Is it worth paying more for faster shipping?
"Free shipping" is often advertised as attractive bait for you to take action and buy something! That is, until you find out it's not free after all. In other words, an absorbed charge. For example, I love Amazon.com. Their selection is generally excellent and their service is unrivaled (over the holidays, I got a reply on Xmas day when I enquired about undelivered goods). But if you've compared their prices with other online stores, you'll notice unless it's an especially killer deal, they'll factor shipping into their at-face cost.
The same has applied to Zappos (which has prominently advertised "free overnight shipping" and tried to differentiate with no-hassle support), eBay (where it's determined per-seller) and other places: whenever you see "free shipping", take a closer look at that total number and discern whether it's really gratis, or if you're paying a few bucks on top. It usually doesn't amount to more than a tip at a fine restaurant, but nonetheless, it's best for you to be aware.
Amazon has also had great success with their Prime program. Here's where they advertise "all-you-can-eat", free 2-day shipping for $80/year. Plus, $4 extra for each item gets you 1-day shipping. They're savvy enough to lure you in with a free month trial, and that's exactly what happened to me. My subscription just ended yesterday, and I'm going to renew — I've noticed better deals are on the horizon like this 3-month trial w/eligible textbooks.
"Is it worth paying more for faster shipping?"
First ask yourself:
"How much is my time worth?"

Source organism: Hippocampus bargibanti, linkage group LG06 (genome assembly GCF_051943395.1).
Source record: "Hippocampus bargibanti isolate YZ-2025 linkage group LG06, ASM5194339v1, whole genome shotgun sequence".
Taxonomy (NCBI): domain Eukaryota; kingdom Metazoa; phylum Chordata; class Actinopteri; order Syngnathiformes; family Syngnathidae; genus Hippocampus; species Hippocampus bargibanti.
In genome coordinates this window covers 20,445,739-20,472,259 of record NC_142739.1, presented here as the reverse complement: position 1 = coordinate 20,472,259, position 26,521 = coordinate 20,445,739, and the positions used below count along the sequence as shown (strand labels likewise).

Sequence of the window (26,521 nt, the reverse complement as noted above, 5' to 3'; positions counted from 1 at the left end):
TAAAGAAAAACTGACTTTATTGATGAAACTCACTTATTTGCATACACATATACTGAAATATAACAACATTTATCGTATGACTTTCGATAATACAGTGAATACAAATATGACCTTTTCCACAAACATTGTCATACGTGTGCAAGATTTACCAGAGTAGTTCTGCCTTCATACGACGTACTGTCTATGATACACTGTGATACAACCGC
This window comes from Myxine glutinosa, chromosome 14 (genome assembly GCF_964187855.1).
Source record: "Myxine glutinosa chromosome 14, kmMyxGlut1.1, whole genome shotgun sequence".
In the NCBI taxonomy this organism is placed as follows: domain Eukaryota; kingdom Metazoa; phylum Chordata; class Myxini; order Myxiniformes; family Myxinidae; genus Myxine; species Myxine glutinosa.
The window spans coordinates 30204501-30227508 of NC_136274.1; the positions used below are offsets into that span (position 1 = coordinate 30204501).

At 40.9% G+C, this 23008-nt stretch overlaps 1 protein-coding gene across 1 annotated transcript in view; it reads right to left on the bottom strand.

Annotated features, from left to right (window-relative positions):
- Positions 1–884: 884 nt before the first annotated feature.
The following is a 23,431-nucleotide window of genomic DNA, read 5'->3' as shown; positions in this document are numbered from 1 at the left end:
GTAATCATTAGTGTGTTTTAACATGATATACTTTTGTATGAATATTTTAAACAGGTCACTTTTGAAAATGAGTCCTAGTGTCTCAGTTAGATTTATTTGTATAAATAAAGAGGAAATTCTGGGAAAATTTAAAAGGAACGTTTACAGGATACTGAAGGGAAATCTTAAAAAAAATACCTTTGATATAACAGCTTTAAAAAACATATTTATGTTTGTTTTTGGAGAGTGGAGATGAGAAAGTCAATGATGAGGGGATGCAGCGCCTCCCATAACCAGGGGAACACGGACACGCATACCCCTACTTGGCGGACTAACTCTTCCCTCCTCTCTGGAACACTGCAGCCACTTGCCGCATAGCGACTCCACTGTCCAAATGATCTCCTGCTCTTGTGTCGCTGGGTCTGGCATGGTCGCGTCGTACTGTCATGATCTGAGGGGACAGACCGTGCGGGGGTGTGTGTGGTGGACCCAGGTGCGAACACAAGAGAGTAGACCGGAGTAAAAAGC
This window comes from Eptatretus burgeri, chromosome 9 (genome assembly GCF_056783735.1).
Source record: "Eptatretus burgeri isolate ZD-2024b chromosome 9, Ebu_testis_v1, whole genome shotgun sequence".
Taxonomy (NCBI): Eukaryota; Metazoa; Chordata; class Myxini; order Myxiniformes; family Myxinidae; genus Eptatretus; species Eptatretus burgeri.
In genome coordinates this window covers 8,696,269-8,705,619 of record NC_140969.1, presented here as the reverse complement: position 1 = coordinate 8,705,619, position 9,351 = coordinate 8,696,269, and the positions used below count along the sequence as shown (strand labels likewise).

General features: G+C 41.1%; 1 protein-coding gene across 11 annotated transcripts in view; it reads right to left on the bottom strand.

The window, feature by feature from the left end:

As bitter as the economy can be, the fact nevertheless remains: you can make more money. You can't make more time. This is a hard rule of how the universe works. Sometimes this traps us, like people paying more for guaranteed before-Christmas delivery because they procrastinated. It's times like these where it's advantageous to have a flexible lifestyle: not paying attention to social pressure when it comes to holidays, and setting your own rules. Not everyone has that luxury, especially if you have to dig yourself out of a hole of awkward family traditions.
That being said, here are some tips worth applying:
- There's often a huge cost jump between 2-day and 1-day shipping, and that price often isn't worth it unless something is "mission-critical". (We aren't talking delivering organ transplants here.) You can easily observe this cost jump by visiting any web store that lets you preview shipping before checking out. (Some places are awful and require you to sign up for an account, or get to the final stages before checkout.) Other World Computing is a fine example of informing you about shipping beforehand. There, 1-day shipping can be double (~$22) what 2-day shipping costs, but the gap between 2-day and longer periods is less.
- It's best to buy in the morning. Or more accurately, before the day's cutoff date: if you place your order too late, it doesn't get processed until the next day. Amazon has a handy countdown clock on numerous items, something I wish more places had: I've tested this by placing an order within the last 1-2 minutes, and got my goods on time. Other stores offer a rush processing fee, like Newegg's $3. General consensus is this isn't worth the minimal trouble if you order fresh to begin with. Like shopping in the supermarket, be early in the queue.